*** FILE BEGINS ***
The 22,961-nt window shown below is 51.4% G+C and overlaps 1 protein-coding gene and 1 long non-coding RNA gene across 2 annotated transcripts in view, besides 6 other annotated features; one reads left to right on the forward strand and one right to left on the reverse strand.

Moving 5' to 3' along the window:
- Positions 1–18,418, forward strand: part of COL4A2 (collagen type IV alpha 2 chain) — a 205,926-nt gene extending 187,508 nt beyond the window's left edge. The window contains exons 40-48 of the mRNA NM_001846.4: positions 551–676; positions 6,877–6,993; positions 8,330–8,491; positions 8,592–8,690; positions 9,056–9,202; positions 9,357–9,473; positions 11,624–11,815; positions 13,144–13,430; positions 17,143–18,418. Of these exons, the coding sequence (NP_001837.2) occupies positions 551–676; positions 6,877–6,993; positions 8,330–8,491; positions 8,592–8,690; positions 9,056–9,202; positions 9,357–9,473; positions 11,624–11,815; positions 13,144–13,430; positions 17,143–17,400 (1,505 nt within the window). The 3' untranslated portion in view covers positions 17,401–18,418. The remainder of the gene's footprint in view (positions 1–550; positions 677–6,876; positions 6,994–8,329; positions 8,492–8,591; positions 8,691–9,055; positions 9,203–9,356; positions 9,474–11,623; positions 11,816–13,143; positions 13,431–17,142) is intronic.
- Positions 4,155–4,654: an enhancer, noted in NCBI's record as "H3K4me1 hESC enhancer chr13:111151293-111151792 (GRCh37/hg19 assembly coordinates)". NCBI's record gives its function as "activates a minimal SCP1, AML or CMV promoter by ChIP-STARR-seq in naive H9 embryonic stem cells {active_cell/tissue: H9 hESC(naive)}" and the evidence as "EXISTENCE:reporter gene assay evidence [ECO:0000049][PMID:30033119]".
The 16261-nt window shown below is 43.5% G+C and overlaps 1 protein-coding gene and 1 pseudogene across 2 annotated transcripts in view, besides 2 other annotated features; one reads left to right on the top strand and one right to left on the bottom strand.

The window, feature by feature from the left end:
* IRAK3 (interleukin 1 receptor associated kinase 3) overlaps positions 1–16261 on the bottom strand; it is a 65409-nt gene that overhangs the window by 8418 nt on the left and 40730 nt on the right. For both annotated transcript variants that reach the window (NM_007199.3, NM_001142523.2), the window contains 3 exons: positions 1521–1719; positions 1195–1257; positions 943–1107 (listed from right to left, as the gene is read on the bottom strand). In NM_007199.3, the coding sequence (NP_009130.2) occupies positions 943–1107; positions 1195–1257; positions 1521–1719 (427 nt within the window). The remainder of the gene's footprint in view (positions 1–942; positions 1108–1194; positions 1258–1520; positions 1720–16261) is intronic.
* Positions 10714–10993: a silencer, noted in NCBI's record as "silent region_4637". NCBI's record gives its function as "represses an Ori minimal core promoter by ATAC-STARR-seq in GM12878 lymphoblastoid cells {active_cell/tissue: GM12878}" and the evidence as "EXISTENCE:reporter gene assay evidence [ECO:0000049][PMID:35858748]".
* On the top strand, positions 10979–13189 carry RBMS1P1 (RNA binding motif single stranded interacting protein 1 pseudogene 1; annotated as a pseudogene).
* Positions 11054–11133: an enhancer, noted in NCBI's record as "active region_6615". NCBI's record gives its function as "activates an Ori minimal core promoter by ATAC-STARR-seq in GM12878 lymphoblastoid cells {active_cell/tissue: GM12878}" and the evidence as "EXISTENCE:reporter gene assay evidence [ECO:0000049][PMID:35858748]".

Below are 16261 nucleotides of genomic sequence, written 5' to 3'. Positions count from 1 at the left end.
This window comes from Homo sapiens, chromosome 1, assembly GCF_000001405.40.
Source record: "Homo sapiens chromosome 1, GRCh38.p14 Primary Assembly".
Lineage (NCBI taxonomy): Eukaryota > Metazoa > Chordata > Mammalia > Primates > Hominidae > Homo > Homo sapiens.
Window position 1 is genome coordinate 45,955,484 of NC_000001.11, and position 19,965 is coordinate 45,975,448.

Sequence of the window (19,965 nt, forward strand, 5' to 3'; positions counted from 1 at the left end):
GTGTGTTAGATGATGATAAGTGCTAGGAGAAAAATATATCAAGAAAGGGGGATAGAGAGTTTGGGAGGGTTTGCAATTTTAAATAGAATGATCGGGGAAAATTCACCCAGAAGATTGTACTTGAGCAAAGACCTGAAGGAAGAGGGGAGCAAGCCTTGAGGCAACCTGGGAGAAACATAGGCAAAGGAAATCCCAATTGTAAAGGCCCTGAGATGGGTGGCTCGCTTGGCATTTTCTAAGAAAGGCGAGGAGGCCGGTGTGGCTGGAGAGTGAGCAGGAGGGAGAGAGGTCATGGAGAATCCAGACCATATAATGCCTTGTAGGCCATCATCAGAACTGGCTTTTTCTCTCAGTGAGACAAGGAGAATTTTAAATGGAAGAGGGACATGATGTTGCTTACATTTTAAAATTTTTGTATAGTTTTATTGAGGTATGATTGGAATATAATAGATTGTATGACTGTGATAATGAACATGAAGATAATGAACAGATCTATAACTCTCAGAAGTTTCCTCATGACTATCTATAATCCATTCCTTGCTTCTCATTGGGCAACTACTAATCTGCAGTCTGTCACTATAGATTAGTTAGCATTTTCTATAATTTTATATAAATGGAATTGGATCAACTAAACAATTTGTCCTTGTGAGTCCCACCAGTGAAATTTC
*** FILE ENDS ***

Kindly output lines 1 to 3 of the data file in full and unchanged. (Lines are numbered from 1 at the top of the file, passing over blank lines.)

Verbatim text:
The 22,961-nt window shown below is 51.4% G+C and overlaps 1 protein-coding gene and 1 long non-coding RNA gene across 2 annotated transcripts in view, besides 6 other annotated features; one reads left to right on the forward strand and one right to left on the reverse strand.

Moving 5' to 3' along the window:
- Positions 1–18,418, forward strand: part of COL4A2 (collagen type IV alpha 2 chain) — a 205,926-nt gene extending 187,508 nt beyond the window's left edge. The window contains exons 40-48 of the mRNA NM_001846.4: positions 551–676; positions 6,877–6,993; positions 8,330–8,491; positions 8,592–8,690; positions 9,056–9,202; positions 9,357–9,473; positions 11,624–11,815; positions 13,144–13,430; positions 17,143–18,418. Of these exons, the coding sequence (NP_001837.2) occupies positions 551–676; positions 6,877–6,993; positions 8,330–8,491; positions 8,592–8,690; positions 9,056–9,202; positions 9,357–9,473; positions 11,624–11,815; positions 13,144–13,430; positions 17,143–17,400 (1,505 nt within the window). The 3' untranslated portion in view covers positions 17,401–18,418. The remainder of the gene's footprint in view (positions 1–550; positions 677–6,876; positions 6,994–8,329; positions 8,492–8,591; positions 8,691–9,055; positions 9,203–9,356; positions 9,474–11,623; positions 11,816–13,143; positions 13,431–17,142) is intronic.